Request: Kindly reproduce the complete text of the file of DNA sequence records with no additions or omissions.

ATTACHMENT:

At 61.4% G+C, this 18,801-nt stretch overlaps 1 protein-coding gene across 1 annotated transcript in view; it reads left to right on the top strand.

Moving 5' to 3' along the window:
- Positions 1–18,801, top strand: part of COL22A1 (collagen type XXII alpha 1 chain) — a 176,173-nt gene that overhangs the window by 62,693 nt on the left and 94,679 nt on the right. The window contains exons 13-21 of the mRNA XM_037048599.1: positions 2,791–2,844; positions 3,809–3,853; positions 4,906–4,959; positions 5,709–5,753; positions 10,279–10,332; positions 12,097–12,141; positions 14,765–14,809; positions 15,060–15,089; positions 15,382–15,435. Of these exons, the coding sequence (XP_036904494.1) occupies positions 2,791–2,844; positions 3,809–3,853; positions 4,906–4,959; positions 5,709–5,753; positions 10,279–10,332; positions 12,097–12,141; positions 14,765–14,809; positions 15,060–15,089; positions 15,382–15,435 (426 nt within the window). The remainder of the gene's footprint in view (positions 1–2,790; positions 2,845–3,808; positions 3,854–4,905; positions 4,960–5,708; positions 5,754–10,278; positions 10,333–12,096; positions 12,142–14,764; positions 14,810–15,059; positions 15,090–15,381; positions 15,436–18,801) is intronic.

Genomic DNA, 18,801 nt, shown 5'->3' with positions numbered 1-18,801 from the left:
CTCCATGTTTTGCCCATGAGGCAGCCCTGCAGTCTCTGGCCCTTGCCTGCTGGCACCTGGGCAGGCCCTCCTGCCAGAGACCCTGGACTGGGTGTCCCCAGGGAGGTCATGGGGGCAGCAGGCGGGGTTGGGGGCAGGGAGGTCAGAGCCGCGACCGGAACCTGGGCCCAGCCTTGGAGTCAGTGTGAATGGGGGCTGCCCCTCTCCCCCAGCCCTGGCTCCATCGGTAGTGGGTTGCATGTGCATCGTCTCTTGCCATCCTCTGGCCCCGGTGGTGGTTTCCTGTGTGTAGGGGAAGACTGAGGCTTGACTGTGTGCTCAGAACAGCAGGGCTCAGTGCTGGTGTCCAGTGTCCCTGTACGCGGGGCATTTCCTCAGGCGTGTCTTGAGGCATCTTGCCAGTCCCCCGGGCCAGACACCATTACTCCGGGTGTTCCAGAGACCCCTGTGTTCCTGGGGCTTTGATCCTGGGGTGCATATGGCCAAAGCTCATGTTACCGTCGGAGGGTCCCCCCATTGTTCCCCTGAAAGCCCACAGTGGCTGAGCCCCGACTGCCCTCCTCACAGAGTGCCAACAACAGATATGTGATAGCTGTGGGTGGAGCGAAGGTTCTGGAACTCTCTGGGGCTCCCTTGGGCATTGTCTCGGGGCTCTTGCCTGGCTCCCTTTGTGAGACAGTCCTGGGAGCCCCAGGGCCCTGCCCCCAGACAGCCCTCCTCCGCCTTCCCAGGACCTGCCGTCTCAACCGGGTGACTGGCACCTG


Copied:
At 61.4% G+C, this 18,801-nt stretch overlaps 1 protein-coding gene across 1 annotated transcript in view; it reads left to right on the top strand.

Moving 5' to 3' along the window:
- Positions 1–18,801, top strand: part of COL22A1 (collagen type XXII alpha 1 chain) — a 176,173-nt gene that overhangs the window by 62,693 nt on the left and 94,679 nt on the right. The window contains exons 13-21 of the mRNA XM_037048599.1: positions 2,791–2,844; positions 3,809–3,853; positions 4,906–4,959; positions 5,709–5,753; positions 10,279–10,332; positions 12,097–12,141; positions 14,765–14,809; positions 15,060–15,089; positions 15,382–15,435. Of these exons, the coding sequence (XP_036904494.1) occupies positions 2,791–2,844; positions 3,809–3,853; positions 4,906–4,959; positions 5,709–5,753; positions 10,279–10,332; positions 12,097–12,141; positions 14,765–14,809; positions 15,060–15,089; positions 15,382–15,435 (426 nt within the window). The remainder of the gene's footprint in view (positions 1–2,790; positions 2,845–3,808; positions 3,854–4,905; positions 4,960–5,708; positions 5,754–10,278; positions 10,333–12,096; positions 12,142–14,764; positions 14,810–15,059; positions 15,090–15,381; positions 15,436–18,801) is intronic.

Genomic DNA, 18,801 nt, shown 5'->3' with positions numbered 1-18,801 from the left:
CTCCATGTTTTGCCCATGAGGCAGCCCTGCAGTCTCTGGCCCTTGCCTGCTGGCACCTGGGCAGGCCCTCCTGCCAGAGACCCTGGACTGGGTGTCCCCAGGGAGGTCATGGGGGCAGCAGGCGGGGTTGGGGGCAGGGAGGTCAGAGCCGCGACCGGAACCTGGGCCCAGCCTTGGAGTCAGTGTGAATGGGGGCTGCCCCTCTCCCCCAGCCCTGGCTCCATCGGTAGTGGGTTGCATGTGCATCGTCTCTTGCCATCCTCTGGCCCCGGTGGTGGTTTCCTGTGTGTAGGGGAAGACTGAGGCTTGACTGTGTGCTCAGAACAGCAGGGCTCAGTGCTGGTGTCCAGTGTCCCTGTACGCGGGGCATTTCCTCAGGCGTGTCTTGAGGCATCTTGCCAGTCCCCCGGGCCAGACACCATTACTCCGGGTGTTCCAGAGACCCCTGTGTTCCTGGGGCTTTGATCCTGGGGTGCATATGGCCAAAGCTCATGTTACCGTCGGAGGGTCCCCCCATTGTTCCCCTGAAAGCCCACAGTGGCTGAGCCCCGACTGCCCTCCTCACAGAGTGCCAACAACAGATATGTGATAGCTGTGGGTGGAGCGAAGGTTCTGGAACTCTCTGGGGCTCCCTTGGGCATTGTCTCGGGGCTCTTGCCTGGCTCCCTTTGTGAGACAGTCCTGGGAGCCCCAGGGCCCTGCCCCCAGACAGCCCTCCTCCGCCTTCCCAGGACCTGCCGTCTCAACCGGGTGACTGGCACCTG